Over the last two weeks or so the flamboyant liquor baron, with a failed airline adventure provided the media with much spice and sensational fodder. Bytes form ex-employees, legal experts, NGOs and the self-proclaimed ‘know-all’s’ added to the flavor as well as the TRPs. With politicians not wanting to miss out on the opportunity, the contentious issue of crony capitalism was raised yet again. Various e-posts, some of them with a sense of humour, went viral with ‘Twitter’, Facebook, Whatsapp initiators only interested in the number of likes or shares. The noise continued to become shrill, reaching a crescendo and then suddenly dying.
This is not a one off case; we see it oft repeated these days. And, in each case as the noise becomes shrill and serious issues of national importance get painted with the same brush, we tend to loose sight of the real challenges facing us. In fact the public discourse begins to center around ‘Corruptions’ of all kinds, with the flogging boys being ‘Businesses’ at large.
In all this eye ball grabbing din, the positive events get drowned. What got completely ignored over the last ten days, for instance, was that WIPRO was named the most ethical company in the world by Ethisphere Institute for the fourth consecutive year, being listed amongst the top companies from 21 countries. This is an honour that we must all be proud of, in as much as we must be proud of the Indian exemplars whose ‘Brands’ inspire trust – ITC, Tatas, Godrej to name a few.
Did these companies become exemplars by just complying to the rule book? Not in the least! Such pinnacle is not achieved only by adhering to the Statute – complying to rules, regulations, laws set in place by regulators must be adhered to in any case. These are ethical companies that walk the extra mile, beyond compliance. Ethics or moral servitude is what builds ‘Trust’ with all stakeholders; the all encompassing principles adhered to by a belief system. Mr Y C Deveshwar, for example, has set global benchmarks in going beyond the statute. Following the triple bottomline approach, he has led ITC, a tobacco company, to being considered as one that is doing good work for the society.
The Cost of non-conformance to Ethical Standards can be disastrous. The Volkwagen Scandal brought to the fore the weaknesses of Volkswagen’s internal control and governance issues and challenged the company’s competitive position. There was also the Siemens probity case in 2008, which set the company back by 2.5 billion Euros. They have been made to commit 100 million Euros to support anti-corruption work as atonement.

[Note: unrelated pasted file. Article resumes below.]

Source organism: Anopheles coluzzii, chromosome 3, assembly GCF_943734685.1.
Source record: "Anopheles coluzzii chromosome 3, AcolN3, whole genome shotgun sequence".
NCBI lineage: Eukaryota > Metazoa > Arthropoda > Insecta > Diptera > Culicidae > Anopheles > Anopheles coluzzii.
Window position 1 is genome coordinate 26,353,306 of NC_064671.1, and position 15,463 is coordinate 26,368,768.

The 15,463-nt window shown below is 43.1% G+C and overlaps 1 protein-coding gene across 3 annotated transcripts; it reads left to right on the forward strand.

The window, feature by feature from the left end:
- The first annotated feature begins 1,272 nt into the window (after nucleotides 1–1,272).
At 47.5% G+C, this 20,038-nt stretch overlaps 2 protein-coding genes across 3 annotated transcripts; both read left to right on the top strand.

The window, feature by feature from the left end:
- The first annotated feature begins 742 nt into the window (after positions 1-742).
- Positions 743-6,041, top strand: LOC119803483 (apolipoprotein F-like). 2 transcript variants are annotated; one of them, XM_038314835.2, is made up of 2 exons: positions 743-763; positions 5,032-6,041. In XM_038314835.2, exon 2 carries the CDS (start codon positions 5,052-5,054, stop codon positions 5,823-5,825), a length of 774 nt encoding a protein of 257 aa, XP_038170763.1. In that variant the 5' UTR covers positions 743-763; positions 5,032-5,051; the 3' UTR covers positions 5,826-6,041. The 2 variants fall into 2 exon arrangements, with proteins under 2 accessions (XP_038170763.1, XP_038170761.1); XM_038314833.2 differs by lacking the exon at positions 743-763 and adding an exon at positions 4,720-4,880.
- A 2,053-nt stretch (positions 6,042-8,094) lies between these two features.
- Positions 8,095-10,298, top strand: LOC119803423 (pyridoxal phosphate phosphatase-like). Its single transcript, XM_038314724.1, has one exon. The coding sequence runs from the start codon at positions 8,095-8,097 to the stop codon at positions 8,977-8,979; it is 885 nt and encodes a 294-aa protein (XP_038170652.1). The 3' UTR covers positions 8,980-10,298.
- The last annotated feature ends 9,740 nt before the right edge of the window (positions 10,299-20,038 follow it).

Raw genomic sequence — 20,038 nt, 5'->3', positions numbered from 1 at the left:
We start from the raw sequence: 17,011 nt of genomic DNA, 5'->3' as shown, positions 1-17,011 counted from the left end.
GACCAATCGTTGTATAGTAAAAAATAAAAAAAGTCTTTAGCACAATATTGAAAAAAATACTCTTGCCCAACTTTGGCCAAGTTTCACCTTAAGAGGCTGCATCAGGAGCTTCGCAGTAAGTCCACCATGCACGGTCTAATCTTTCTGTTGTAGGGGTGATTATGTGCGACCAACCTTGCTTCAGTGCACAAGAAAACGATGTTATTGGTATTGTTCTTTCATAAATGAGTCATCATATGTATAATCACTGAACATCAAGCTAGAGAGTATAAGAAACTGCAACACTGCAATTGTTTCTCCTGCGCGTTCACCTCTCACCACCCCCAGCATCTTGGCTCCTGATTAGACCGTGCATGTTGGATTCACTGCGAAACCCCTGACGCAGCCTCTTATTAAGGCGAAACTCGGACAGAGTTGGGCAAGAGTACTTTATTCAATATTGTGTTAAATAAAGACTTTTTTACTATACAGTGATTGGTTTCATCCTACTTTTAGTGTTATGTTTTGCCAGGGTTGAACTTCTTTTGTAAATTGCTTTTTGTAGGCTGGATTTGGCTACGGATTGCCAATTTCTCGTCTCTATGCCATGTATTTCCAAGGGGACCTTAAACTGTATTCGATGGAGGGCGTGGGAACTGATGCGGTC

It is SMEs and the frontline managers who often face the biggest challenges in following the ethical path. They feel the pressure from the ecosystem and sometimes falter in the decision making process. This is often an outcome of the lack training or of an Organisation Culture, that becomes the guiding force in such circumstance.
Times have changed and so also must the lens with which we view the concept of Corporate Governance. For Companies today, it is an imperative to focus on inculcating and practicing a value system and building an Organisation Culture that would enable good governance.
This Organisation Culture is not built outside the four walls of the company. It is not only defined by the Code of Conduct and Ethical Practices followed; it is also defined by the responsible behavior of all key stakeholders i.e. investors, management, workforce, customers, suppliers, society and Government. The Code of Conduct should not only hold members to standards of professional integrity, accountability, fairness, open communication, respect for intellectual property and ideas of others, fair competition, privacy and avoiding conflicts of interest. The members have to “be it” – they have to reflect it in every detail and in every action and the organization has to “become the culture itself.
The bottom-line benefit comes in translating these values into behaviors. The Sigma is the Organizational Culture. There is no single answer to an ethical orgnaisation culture. It is not a ‘One Size Fits all’ kind of situation.
On its part the Government has taken some key steps to curb corruption. The Corporate Governance Act, the Anti Corruption Laws and various other regulatory bodies are maing conerted efforted in this direction. The Government is making every effort to digitize the processes making them enablers in achieving higher levels of Corporate Governance. Aadhar, automation of gas booking, appointments of passport renewals are only some examples where the impact is already visible with reduced Government-Citizen interaction.
The changeover to a digitsed world is a lengthy process and will take its own course. Amongst others, the biggest roadblock is the mindset; the industry and the citizens both need to come forward and support the government in this endeavor.
With this kind of Good Governance environment developing in the country the industry would do well to answer some very pertinent questions – Are the sporadic cases of poor Governance reflective of the entire Corporate India? Does heightened integrity deliver higher profits and provide a competitive edge? Do Indian corporates by and large believe in integrity? Are they developing an Organisation Culture that will spur a culture of Good Governance?
The views expressed are personal.